Examples of hydroxy acids include, but are not limited, to (i) alpha-hydroxy acids such as glycolic acid, lactic acid, malic acid, citric acid, and tartaric acid, (ii) beta-hydroxy acids such as salicylic acid, and/or (iii) polyhydroxy acids. See, e.g., European Patent Application No. 273,202.
Examples of derivatives of ascorbic acid include, but are not limited to, ascorbyl palmitate, magnesium ascorbyl phosphate, sodium ascorbyl phosphate, zinc ascorbyl phosphate, ascorbyl glucoside, sodium ascorbate, and ascorbyl polypeptide. An example of a derivative of hydroquinone includes, but is not limited to, arbutin.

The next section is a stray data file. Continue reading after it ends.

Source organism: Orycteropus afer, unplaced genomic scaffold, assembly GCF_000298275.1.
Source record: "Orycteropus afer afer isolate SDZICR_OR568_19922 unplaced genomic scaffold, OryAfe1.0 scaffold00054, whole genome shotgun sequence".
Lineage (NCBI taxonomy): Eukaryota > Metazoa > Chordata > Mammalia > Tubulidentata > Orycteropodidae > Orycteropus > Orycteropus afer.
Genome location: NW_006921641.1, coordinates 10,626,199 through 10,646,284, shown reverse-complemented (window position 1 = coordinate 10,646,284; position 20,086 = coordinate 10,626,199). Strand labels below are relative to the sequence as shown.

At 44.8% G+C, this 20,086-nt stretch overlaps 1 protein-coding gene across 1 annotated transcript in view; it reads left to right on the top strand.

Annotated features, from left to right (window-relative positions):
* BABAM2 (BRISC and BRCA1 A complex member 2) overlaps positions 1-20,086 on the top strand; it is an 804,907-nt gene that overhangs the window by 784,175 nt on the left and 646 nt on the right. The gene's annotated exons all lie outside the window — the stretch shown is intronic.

The compositions of the present invention may also comprise one or more of the following: antioxidants (e.g., ascorbic acid, tocopherols, polyphenols, tocotrienols, BHA, and BHT), chelating agents (e.g., EDTA), and preservatives (e.g., parabens). Examples of suitable antioxidants, preservatives, and chelating agents are listed in pp. 1612-13, 1626, and 1654-55 of the ICI Handbook. In addition, the topical compositions useful herein can contain conventional cosmetic adjuvants, such as dyes, opacifiers (e.g., titanium dioxide), pigments, and fragrances.